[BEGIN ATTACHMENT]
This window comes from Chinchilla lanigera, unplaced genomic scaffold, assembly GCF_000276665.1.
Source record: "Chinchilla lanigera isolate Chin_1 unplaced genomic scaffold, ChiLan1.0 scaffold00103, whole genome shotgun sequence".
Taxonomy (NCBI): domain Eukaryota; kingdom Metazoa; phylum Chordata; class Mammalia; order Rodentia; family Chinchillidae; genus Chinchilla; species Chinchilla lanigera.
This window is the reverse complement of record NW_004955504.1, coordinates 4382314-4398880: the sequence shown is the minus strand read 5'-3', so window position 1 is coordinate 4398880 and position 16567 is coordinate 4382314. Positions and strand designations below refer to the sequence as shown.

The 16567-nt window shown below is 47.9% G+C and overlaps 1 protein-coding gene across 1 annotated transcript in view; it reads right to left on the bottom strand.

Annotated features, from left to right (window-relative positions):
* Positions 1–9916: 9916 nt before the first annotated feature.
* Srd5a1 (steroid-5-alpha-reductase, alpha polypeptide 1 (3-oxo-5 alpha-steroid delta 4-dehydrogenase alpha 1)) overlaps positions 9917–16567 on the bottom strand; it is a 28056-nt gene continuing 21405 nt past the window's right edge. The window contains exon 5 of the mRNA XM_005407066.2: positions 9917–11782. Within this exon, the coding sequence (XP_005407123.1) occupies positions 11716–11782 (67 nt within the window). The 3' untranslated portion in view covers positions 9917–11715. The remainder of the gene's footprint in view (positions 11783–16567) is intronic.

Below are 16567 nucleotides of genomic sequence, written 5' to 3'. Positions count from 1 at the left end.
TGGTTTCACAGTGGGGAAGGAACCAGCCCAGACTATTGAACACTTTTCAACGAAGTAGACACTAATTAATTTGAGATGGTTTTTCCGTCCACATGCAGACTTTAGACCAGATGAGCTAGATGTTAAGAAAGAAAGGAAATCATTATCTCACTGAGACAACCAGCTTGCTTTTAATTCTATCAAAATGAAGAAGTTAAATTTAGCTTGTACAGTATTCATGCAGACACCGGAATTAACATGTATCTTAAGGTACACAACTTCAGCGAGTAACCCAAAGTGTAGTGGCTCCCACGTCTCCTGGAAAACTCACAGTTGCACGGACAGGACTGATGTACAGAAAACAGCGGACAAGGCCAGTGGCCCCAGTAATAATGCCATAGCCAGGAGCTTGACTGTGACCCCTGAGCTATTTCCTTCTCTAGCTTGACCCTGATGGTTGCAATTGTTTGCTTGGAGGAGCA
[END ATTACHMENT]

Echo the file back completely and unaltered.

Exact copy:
This window comes from Chinchilla lanigera, unplaced genomic scaffold, assembly GCF_000276665.1.
Source record: "Chinchilla lanigera isolate Chin_1 unplaced genomic scaffold, ChiLan1.0 scaffold00103, whole genome shotgun sequence".
Taxonomy (NCBI): domain Eukaryota; kingdom Metazoa; phylum Chordata; class Mammalia; order Rodentia; family Chinchillidae; genus Chinchilla; species Chinchilla lanigera.
This window is the reverse complement of record NW_004955504.1, coordinates 4382314-4398880: the sequence shown is the minus strand read 5'-3', so window position 1 is coordinate 4398880 and position 16567 is coordinate 4382314. Positions and strand designations below refer to the sequence as shown.

The 16567-nt window shown below is 47.9% G+C and overlaps 1 protein-coding gene across 1 annotated transcript in view; it reads right to left on the bottom strand.

Annotated features, from left to right (window-relative positions):
* Positions 1–9916: 9916 nt before the first annotated feature.
* Srd5a1 (steroid-5-alpha-reductase, alpha polypeptide 1 (3-oxo-5 alpha-steroid delta 4-dehydrogenase alpha 1)) overlaps positions 9917–16567 on the bottom strand; it is a 28056-nt gene continuing 21405 nt past the window's right edge. The window contains exon 5 of the mRNA XM_005407066.2: positions 9917–11782. Within this exon, the coding sequence (XP_005407123.1) occupies positions 11716–11782 (67 nt within the window). The 3' untranslated portion in view covers positions 9917–11715. The remainder of the gene's footprint in view (positions 11783–16567) is intronic.

Below are 16567 nucleotides of genomic sequence, written 5' to 3'. Positions count from 1 at the left end.
TGGTTTCACAGTGGGGAAGGAACCAGCCCAGACTATTGAACACTTTTCAACGAAGTAGACACTAATTAATTTGAGATGGTTTTTCCGTCCACATGCAGACTTTAGACCAGATGAGCTAGATGTTAAGAAAGAAAGGAAATCATTATCTCACTGAGACAACCAGCTTGCTTTTAATTCTATCAAAATGAAGAAGTTAAATTTAGCTTGTACAGTATTCATGCAGACACCGGAATTAACATGTATCTTAAGGTACACAACTTCAGCGAGTAACCCAAAGTGTAGTGGCTCCCACGTCTCCTGGAAAACTCACAGTTGCACGGACAGGACTGATGTACAGAAAACAGCGGACAAGGCCAGTGGCCCCAGTAATAATGCCATAGCCAGGAGCTTGACTGTGACCCCTGAGCTATTTCCTTCTCTAGCTTGACCCTGATGGTTGCAATTGTTTGCTTGGAGGAGCA